What are you doing with those flags? Semaphore
The surf rescue technician’s (lifeguard’s) flags serve two purposes. First, they are used in one of the three communications methods that the Beach Patrol uses to communicate with each other. This form of communication is called semaphore. Semaphore is a type of communication by which a person signals with two hand flags, moving his arms through various positions to represent letters, numerals and special signs. Semaphore is also used by the Scouts, Navy and Coast Guard to communicate over long distances (as long as you can see the other person). Although this method has been around for a long time, a major benefit to the Beach Patrol is that in an emergency or when a lifeguard is in the water, they do not need any electronics or technology to immediately update and communicate with each other. The majority of messages being sent between lifeguards are communications about lost and found individuals and potential dangers. Example:
LB N ADAM A ATE BLUE
Lost Boy Name Adam Age eight bathing suit color blue
Above is an example of one type of a message that SRTs send between adjoining stands. As you can see, to shorten the message we use many abbreviations, most letters also represent a full word (such as B = Boy, F=found, C= see, etc). This information is also transmitted by radio to the Town’s communications center (911 center) for broadcast to other agencies and departments throughout Ocean City.
We respond to approximately 1,000 cases of lost and found individuals in a typical season. This is a reduction over previous years due to our education of our beach users. It is also important to note that we have a 100 percent return rate. The ages of lost individuals range from 1 year old to 98 years old. Most are between the ages of 4 and 10 years old. Once we are aware of a missing individual it usually takes under 10 minutes (60 – 70%) to reunite the family (98% are returned within 20 minutes). Please let children know that if they are lost, to immediately go to the nearest lifeguard and not to try and locate you on their own and as parents follow the same advice. To learn semaphore and practice reading and sending messages, click on the interactive semaphore link on this page.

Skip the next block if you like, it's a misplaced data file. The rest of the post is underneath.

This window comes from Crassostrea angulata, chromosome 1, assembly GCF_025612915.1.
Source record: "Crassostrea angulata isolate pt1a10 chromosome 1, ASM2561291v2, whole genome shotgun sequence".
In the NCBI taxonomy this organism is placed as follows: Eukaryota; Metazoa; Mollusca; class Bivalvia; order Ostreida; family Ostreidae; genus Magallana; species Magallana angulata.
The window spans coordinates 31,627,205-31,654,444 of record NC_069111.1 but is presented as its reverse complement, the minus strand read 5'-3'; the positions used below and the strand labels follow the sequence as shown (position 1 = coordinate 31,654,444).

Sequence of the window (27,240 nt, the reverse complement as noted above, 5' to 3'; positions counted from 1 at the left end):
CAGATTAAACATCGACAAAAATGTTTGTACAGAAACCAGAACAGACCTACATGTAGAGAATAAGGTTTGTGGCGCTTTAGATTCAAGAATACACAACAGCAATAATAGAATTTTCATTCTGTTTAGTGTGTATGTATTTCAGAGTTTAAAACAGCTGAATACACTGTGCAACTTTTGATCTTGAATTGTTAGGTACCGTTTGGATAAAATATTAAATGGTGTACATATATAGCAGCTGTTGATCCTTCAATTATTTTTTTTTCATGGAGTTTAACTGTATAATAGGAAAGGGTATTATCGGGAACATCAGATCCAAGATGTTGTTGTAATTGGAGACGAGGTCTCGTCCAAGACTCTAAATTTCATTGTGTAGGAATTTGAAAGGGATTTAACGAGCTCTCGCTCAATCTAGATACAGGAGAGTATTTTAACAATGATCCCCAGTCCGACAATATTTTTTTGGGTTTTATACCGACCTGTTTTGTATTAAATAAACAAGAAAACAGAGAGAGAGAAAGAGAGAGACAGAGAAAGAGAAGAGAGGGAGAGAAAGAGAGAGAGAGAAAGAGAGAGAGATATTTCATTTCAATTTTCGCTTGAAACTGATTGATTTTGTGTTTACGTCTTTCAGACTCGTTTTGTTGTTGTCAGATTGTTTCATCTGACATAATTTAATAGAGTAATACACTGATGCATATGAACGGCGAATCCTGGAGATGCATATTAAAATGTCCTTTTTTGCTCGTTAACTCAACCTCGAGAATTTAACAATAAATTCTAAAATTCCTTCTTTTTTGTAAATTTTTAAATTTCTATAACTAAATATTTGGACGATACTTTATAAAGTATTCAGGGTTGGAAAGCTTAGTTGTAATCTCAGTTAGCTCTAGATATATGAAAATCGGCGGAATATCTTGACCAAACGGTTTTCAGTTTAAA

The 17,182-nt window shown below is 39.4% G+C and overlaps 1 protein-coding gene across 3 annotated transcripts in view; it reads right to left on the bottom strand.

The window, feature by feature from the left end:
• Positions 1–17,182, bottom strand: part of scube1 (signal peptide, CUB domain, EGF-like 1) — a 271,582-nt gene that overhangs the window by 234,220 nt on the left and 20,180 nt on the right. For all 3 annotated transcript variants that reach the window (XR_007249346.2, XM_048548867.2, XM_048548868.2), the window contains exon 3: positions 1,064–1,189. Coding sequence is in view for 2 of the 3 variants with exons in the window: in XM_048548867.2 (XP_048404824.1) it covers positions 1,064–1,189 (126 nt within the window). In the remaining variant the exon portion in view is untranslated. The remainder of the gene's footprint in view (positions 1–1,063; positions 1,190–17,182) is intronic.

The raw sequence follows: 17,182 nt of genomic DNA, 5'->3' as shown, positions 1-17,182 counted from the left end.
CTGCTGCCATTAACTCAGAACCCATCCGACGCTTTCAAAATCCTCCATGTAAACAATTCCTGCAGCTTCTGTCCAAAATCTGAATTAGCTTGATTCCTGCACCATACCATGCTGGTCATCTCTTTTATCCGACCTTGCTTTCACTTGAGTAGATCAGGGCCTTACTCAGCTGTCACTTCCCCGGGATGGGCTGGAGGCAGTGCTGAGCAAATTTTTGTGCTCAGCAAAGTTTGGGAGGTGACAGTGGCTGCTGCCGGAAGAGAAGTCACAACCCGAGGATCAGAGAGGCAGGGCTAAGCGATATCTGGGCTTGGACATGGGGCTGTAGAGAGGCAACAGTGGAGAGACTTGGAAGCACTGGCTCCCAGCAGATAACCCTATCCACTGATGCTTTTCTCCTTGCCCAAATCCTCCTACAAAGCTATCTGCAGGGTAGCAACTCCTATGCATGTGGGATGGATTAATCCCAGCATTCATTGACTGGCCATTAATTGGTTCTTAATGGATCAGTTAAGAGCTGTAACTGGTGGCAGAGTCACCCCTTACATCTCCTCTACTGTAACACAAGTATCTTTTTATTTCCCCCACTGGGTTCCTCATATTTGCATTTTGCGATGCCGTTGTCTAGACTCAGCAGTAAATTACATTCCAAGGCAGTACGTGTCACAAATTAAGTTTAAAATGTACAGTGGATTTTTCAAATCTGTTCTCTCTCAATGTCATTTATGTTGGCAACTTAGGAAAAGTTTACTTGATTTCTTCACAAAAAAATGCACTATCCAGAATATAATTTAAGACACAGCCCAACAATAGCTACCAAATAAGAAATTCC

The lifeguards also use the flags for a second use and that is to direct beach patrons out of harms way. Although we do not expect any of our beach patrons to understand this signaling system, we also use the flags to indicate and point to our visitors. The SRT may point at you and direct you to move in a particular direction or to stop an activity such as ball playing in the water. This gentle signaling may be all it takes to warn and move you out of potential danger, such as rip currents, dangerous shorebreak or even marine life such as we see with whale sightings and other aquatic life. So remember, when an SRT whistles and points, locate them and make sure they are not trying to tell you something.
Interesting Note: The popular peace sign is really the combination of two semaphore letters N and D and stands for Nuclear Disarmament.
Historical Note: In 1947 Captain Craig introduces the semaphore system of communication, a system that he had seen at Key Biscayne, FL. From the proceeds of the benefit dance from 1947-1949, the guards purchased a 13ft. clinker- built boat to be used for rescue and patrol work.